As Nigerians fully return to their daily business activities, recent data has shown that the number of new cases of COVID-19 in the country is picking up again, with 225 patients admitted on the 13th of October 2020, which amounts to a total of 60,655 recorded cases to date.
In the past 10 days, a total of 1,368 new cases of COVID-19 have been recorded by the Nigeria Centre for Disease Control (NCDC) with a daily average of 137 cases, while active cases have grown to 7,533 as of 13th October 2020. This is an indication of a possible second wave of the pandemic in the country.
The recent spike could be attributed to the erroneous belief by most Nigerians that the pandemic is over and things are back to normal. A belief obviously seen in their actions, as many go about their businesses without the use of face masks or adoption of social distancing, especially by traders and artisans across the country. This was reported by Nairametrics Research Team in September.
Nairametrics reported in August, that Nigeria’s COVID-19 curves were flattening at a rapid pace, this was because of the consistent decline in the number of daily new cases recorded across the country. As of 31st of August 2020, the monthly average had dropped to 350, from 563 recorded in July and 518 in June.
Meanwhile, Nigerians have been totally taken by the #EndSARS movement in recent weeks, which has caused many to assemble in numbers at various cities, protesting with little or no consideration for the transmission of COVID-19, a pandemic that grounded many in their homes for the most part of the year.
What they are saying
The Director-General of the Nigeria Centre for Disease Control, Dr. Chikwe Ihekweazu, in a live broadcast in September, had said that the second wave of COVID-19 is inevitable in Nigeria if citizens do not continue to adhere to measures put in place to contain the viral pandemic.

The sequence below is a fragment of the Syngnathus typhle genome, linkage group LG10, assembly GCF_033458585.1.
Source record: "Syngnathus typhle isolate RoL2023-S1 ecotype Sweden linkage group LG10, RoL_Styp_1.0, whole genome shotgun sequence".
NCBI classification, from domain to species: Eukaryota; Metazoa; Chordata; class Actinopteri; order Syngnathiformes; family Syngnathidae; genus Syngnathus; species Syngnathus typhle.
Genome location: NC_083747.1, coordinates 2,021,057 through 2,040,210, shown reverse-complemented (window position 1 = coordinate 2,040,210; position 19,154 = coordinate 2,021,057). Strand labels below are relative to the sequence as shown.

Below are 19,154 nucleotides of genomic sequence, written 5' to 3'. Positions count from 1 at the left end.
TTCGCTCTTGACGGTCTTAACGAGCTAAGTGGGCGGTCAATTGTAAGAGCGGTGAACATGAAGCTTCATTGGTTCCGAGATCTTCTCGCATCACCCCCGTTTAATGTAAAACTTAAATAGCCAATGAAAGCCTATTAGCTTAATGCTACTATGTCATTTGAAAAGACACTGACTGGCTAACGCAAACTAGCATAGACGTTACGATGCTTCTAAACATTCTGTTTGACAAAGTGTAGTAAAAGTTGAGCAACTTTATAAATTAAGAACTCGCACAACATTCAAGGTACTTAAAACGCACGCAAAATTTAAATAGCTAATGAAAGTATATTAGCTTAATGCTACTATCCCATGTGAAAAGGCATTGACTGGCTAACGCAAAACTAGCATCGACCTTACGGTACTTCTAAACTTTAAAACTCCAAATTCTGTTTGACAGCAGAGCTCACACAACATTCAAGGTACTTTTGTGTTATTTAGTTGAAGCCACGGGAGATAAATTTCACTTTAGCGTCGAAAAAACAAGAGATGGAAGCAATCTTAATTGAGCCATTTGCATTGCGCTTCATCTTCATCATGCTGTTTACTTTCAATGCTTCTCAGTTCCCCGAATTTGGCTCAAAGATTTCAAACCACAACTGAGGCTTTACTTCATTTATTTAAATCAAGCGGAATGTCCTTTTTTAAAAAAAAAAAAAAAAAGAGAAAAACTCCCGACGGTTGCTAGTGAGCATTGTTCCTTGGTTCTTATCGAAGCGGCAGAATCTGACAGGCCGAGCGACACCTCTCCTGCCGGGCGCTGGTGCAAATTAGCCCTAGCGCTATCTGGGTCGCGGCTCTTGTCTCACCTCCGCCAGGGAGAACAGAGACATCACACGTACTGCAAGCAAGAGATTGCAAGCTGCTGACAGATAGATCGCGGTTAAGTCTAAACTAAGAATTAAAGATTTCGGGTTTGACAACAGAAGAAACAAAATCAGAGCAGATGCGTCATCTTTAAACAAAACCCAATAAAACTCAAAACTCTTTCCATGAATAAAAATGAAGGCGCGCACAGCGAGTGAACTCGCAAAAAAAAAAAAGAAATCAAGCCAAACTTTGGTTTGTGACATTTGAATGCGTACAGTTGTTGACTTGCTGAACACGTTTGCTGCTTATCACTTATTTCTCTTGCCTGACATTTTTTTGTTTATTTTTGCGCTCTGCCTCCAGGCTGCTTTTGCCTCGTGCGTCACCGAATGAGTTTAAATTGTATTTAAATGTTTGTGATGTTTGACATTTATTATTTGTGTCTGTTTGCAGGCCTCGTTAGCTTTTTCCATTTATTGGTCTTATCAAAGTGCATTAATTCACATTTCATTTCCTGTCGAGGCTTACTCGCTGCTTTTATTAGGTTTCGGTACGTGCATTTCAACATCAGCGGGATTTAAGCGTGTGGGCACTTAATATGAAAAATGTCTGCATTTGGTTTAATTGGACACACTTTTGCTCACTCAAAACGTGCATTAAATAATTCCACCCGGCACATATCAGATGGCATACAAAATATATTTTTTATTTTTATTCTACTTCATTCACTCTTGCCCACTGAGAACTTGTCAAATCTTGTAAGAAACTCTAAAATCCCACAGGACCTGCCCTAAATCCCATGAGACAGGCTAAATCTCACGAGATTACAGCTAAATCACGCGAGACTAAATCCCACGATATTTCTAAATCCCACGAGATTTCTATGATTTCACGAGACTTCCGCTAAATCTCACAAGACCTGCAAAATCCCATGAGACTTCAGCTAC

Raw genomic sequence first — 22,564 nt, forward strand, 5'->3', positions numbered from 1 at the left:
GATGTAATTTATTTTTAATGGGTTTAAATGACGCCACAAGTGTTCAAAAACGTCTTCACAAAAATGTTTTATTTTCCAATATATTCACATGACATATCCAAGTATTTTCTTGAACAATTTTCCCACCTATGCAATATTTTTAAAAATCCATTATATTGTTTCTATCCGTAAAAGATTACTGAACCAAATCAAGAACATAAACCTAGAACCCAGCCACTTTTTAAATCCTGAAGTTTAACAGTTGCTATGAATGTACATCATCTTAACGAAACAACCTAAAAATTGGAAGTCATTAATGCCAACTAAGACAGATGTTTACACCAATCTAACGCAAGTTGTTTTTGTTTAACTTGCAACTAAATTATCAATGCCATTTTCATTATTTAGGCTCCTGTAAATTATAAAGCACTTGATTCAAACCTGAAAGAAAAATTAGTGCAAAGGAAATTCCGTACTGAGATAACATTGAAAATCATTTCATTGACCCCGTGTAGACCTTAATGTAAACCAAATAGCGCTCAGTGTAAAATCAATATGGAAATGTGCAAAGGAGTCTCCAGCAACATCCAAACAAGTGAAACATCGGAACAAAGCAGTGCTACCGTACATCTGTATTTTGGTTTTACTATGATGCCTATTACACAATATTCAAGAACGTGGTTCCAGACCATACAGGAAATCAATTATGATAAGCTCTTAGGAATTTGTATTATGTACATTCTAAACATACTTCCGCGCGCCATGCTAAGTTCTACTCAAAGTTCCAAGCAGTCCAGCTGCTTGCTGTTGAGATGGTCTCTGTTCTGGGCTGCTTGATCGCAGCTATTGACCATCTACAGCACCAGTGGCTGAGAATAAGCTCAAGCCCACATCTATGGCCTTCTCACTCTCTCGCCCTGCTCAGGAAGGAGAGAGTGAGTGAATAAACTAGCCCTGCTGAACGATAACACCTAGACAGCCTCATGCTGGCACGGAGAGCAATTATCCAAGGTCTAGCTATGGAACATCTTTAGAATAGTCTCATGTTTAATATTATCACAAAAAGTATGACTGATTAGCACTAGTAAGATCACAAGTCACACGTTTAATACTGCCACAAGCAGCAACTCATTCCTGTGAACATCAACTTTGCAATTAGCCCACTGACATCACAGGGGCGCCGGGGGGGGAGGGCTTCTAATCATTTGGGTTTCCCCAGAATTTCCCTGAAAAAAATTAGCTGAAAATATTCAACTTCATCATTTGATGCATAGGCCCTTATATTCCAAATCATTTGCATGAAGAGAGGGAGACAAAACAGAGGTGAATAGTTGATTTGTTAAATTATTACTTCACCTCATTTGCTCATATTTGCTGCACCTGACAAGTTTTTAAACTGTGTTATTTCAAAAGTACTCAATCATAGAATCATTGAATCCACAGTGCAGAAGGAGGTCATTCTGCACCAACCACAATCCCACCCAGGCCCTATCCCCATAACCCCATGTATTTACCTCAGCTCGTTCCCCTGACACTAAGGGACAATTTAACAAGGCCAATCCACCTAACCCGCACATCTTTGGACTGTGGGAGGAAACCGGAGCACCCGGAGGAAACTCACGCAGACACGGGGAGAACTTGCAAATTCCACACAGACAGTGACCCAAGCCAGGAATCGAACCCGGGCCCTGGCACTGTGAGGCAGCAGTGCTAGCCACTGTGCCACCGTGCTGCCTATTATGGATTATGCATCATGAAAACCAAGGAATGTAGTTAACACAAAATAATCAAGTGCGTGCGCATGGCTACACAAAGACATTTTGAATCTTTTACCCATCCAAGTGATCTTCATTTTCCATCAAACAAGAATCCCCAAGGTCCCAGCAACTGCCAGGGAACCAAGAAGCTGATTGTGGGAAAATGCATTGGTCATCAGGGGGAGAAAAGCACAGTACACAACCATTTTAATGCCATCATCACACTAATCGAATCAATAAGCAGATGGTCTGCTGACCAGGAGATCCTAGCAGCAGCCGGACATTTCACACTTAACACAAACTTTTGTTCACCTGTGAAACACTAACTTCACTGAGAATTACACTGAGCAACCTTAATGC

“We know that as we move towards the reopening of schools, there will be increased opportunity for transmission because students will come together,”
He also added that “We need Nigerians to see that it’s not something any government can do on her own. We see a lot of violation of these measures by institutions that have the capacity to insist on it.”
Meanwhile, the latest COVID-19 report has shown that the most affected age group are between the ages of 31 and 40 years. The disease is more prevalent amongst the male gender, with 64% of the total confirmed cases being male and 36% of the affected patients are female.
What this means
The recent increase in the number of new cases means that the country could be gradually slipping into the second wave of COVID-19, which could throw Nigerians back into lockdown. An action that caused the economy to plunge by as much as 6.1% in the second quarter of the year, with an expected contraction in Q3 2020.
- The recovery from a looming recession could be further hampered if these cases continue to spike and lockdown implemented again.
- Plans for the reopening of higher institutions of learning will also be affected.
- Other aspects of the economy that could suffer significantly from a second wave of the pandemic include aviation, private schools, artisans, and many more.
Explore Data on the Nairametrics Research Website
It is important for Nigerians to quickly return to the use of face masks and social distancing, so as to help curb the spread of the pandemic in the country. According to recent numbers, COVID-19 is still very much lurking around.